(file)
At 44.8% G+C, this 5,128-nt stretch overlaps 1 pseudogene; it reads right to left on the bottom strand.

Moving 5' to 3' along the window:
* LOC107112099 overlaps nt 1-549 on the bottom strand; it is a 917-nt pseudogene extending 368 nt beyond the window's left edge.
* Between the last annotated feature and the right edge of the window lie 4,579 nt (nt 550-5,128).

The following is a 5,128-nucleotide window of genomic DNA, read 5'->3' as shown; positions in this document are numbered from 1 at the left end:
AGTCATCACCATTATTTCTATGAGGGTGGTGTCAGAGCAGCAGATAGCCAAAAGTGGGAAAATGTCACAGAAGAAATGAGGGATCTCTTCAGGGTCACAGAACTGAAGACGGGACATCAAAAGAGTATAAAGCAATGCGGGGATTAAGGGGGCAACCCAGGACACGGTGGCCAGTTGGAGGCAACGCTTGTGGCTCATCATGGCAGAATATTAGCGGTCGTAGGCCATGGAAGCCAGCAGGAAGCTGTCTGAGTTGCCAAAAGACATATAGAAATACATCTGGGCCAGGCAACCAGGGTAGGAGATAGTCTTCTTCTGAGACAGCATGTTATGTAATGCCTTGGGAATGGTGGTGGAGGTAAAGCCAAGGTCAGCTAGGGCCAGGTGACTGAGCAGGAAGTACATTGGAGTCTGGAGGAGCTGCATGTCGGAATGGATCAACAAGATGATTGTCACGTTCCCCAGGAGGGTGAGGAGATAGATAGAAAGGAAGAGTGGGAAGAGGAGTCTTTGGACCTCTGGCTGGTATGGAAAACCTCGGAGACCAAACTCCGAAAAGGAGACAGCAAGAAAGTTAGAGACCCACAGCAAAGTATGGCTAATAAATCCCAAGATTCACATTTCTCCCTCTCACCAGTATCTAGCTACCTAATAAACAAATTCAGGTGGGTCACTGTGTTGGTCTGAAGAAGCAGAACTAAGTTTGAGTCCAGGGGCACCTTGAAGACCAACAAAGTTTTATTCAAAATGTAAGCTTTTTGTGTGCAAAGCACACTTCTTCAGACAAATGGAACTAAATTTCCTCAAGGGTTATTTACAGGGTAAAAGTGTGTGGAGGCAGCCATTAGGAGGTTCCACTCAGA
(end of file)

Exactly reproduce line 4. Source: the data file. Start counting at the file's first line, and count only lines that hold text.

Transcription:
* Between the last annotated feature and the right edge of the window lie 4,579 nt (nt 550-5,128).